> increase the number of pixels to 432, compared to the 144 in the original
> Optacon, perhaps justifying a name for the new model as "Optacon HD" for
> "high definition".
> II.  Tactile Array
>             In the past 40 years, there have been some significant advances
> in piezoelectric materials.  Several years
> ago there was a study at Stanford University that indicated the bimorph
> reeds in the Optacon tactile array could be half as long as in the original
> design.  This would allow incorporating the increased number of bimorphs in
> approximately the same space as before.
>             A complaint about the Optacon has been the noise that it makes.
> This noise comes from the bimorphs, which are being driven by a 250Hz square
> wave, a frequency of maximum tactile sensitivity.  This provides a strong
> tactile sensation.  The bimorph reeds were designed to be at near resonance
> at this frequency to consume a minimum amount of power from the battery.
> After
> the Optacon design was finalized and production had begun, we discovered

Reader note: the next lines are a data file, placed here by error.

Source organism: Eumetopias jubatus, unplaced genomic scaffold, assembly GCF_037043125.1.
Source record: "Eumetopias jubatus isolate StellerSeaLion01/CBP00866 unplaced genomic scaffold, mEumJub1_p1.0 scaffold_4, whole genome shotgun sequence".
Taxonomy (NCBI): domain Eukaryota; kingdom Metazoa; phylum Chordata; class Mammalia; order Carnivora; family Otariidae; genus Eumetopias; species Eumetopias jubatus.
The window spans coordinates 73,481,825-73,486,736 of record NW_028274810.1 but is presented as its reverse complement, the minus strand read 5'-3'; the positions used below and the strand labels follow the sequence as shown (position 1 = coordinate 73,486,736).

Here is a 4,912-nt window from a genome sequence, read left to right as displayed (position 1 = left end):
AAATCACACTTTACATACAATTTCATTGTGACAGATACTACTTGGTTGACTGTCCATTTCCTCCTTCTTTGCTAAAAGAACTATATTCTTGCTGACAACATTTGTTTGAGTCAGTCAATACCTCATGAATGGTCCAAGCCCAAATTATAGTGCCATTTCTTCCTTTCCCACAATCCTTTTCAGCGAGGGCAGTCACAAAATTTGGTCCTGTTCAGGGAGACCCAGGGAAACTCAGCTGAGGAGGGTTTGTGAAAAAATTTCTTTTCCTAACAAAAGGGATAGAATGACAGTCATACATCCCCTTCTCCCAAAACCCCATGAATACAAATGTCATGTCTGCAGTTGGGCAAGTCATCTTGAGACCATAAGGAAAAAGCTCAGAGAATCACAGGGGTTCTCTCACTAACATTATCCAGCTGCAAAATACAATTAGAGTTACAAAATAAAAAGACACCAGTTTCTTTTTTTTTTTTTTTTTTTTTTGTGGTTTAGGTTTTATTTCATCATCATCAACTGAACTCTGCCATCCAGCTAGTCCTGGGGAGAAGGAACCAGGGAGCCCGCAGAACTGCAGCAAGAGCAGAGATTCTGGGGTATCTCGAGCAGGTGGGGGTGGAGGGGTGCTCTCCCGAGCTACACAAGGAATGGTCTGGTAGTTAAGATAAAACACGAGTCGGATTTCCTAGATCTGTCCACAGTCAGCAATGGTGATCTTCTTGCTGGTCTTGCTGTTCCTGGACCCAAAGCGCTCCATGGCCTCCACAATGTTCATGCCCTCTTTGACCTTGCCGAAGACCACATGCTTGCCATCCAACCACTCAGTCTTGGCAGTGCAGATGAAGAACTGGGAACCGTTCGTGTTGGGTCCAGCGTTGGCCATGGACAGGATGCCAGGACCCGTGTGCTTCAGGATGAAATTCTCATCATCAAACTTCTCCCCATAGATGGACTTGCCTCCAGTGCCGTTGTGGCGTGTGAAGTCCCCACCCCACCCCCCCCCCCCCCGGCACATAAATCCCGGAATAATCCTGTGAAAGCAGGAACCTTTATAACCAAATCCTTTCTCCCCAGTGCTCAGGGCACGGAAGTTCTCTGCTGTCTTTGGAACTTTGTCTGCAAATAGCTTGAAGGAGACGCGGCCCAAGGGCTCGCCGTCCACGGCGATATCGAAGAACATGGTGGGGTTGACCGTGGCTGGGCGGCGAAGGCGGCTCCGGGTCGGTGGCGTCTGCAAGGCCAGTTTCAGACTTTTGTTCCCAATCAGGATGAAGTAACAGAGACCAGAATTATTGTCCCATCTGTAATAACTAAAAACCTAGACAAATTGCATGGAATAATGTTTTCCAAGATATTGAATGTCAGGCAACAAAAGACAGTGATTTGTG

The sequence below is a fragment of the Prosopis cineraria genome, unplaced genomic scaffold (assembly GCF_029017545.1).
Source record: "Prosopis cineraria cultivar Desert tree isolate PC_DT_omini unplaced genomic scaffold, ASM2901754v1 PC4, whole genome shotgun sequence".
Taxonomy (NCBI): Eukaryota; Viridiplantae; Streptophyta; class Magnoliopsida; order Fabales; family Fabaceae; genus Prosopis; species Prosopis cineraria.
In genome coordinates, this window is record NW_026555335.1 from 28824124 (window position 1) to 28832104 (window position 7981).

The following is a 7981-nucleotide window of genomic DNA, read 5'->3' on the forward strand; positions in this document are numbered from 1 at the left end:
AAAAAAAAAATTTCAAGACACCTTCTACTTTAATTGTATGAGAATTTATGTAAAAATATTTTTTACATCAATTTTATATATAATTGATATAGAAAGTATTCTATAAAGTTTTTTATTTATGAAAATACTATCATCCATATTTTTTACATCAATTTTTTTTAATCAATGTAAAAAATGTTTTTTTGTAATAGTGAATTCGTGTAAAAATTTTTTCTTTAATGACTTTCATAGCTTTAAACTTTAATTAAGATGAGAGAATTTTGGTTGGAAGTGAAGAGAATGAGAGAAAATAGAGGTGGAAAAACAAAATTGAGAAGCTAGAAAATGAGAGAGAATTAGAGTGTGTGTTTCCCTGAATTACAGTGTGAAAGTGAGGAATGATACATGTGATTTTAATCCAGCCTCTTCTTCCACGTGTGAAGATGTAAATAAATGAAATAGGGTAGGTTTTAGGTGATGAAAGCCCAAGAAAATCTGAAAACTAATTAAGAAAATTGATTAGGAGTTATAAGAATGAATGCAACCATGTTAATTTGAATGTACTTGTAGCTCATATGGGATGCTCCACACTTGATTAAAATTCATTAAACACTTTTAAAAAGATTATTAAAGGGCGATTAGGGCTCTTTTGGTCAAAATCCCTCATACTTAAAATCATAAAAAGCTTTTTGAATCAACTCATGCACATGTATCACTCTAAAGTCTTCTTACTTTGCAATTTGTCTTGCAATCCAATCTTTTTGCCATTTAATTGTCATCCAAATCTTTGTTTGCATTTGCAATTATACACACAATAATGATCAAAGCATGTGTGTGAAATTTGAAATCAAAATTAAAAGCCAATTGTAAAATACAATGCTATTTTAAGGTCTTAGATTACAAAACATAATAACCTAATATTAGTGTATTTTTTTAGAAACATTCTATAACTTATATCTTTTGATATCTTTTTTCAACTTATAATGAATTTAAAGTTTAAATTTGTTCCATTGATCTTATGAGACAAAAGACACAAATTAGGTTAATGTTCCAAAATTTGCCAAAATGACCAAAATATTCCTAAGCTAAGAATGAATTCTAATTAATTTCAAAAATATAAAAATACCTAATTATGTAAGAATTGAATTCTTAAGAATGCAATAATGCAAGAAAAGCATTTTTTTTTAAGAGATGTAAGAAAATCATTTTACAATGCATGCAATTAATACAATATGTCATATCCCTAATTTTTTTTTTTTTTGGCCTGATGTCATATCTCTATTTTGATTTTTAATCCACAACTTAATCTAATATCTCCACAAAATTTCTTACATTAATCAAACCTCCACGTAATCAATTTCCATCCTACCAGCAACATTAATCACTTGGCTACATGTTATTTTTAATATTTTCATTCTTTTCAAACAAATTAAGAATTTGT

> this noise was greatly reduced if the bimorphs are driven with a 250Hz sine
> wave instead of a square wave.  This is because the human ear is much more
> sensitive to the harmonics of a square wave than to the fundamental 250 Hz
> frequency.  However, we never had the opportunity to test whether there was
> any detrimental effect on the tactile sensation when a sine wave drive is
> used instead of a square wave.  In a new design this should be tested and
> the sine wave used if desirable.
>             At Telesensory the assembly of the tactile array was labor
> intensive requiring considerable skill.  Modern manufacturing techniques
> including robotics could help reduce this cost.
> III.  Retina Module
>             When the Optacon was designed, no suitable integrated solid
> state arrays of photocells were available, so a custom design was developed
> in the Stanford Laboratories. Finding and maintaining sources for this
> custom part at the relatively low quantities needed made Optacon production
> difficult and expensive.  Now integrated solid state arrays of photocells
> are widely used in digital cameras, web cams, cell phones, etc.  Thus in a
> new design, a standard off-the-shelf part should be used if at all possible.
> IV.  Lens Modules
>             The original Optacon lens is not a true zoom lens because only
> the lens is moved to change the magnification.  This meant that the image is